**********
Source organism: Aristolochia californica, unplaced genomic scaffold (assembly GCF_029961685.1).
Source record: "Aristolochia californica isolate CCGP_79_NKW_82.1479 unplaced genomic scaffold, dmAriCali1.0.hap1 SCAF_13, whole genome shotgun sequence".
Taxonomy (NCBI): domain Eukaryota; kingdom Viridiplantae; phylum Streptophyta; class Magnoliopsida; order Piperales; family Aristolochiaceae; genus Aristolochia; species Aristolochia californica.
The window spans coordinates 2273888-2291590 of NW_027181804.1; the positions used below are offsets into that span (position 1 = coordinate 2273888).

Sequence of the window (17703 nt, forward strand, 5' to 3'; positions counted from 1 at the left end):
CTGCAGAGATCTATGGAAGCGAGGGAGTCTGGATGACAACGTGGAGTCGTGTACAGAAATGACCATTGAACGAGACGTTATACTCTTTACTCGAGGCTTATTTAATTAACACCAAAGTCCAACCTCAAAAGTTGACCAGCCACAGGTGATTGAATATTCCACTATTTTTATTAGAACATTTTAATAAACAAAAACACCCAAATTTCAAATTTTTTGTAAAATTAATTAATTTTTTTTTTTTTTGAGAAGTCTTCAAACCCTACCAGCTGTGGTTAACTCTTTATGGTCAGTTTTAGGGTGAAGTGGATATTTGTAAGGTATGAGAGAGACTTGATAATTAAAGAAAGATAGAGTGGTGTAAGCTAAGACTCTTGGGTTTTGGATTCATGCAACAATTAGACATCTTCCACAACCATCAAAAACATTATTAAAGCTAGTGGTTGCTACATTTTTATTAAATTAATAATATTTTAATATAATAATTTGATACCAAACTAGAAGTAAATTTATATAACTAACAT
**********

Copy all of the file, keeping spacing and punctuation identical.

Source organism: Aristolochia californica, unplaced genomic scaffold (assembly GCF_029961685.1).
Source record: "Aristolochia californica isolate CCGP_79_NKW_82.1479 unplaced genomic scaffold, dmAriCali1.0.hap1 SCAF_13, whole genome shotgun sequence".
Taxonomy (NCBI): domain Eukaryota; kingdom Viridiplantae; phylum Streptophyta; class Magnoliopsida; order Piperales; family Aristolochiaceae; genus Aristolochia; species Aristolochia californica.
The window spans coordinates 2273888-2291590 of NW_027181804.1; the positions used below are offsets into that span (position 1 = coordinate 2273888).

Sequence of the window (17703 nt, forward strand, 5' to 3'; positions counted from 1 at the left end):
CTGCAGAGATCTATGGAAGCGAGGGAGTCTGGATGACAACGTGGAGTCGTGTACAGAAATGACCATTGAACGAGACGTTATACTCTTTACTCGAGGCTTATTTAATTAACACCAAAGTCCAACCTCAAAAGTTGACCAGCCACAGGTGATTGAATATTCCACTATTTTTATTAGAACATTTTAATAAACAAAAACACCCAAATTTCAAATTTTTTGTAAAATTAATTAATTTTTTTTTTTTTTGAGAAGTCTTCAAACCCTACCAGCTGTGGTTAACTCTTTATGGTCAGTTTTAGGGTGAAGTGGATATTTGTAAGGTATGAGAGAGACTTGATAATTAAAGAAAGATAGAGTGGTGTAAGCTAAGACTCTTGGGTTTTGGATTCATGCAACAATTAGACATCTTCCACAACCATCAAAAACATTATTAAAGCTAGTGGTTGCTACATTTTTATTAAATTAATAATATTTTAATATAATAATTTGATACCAAACTAGAAGTAAATTTATATAACTAACAT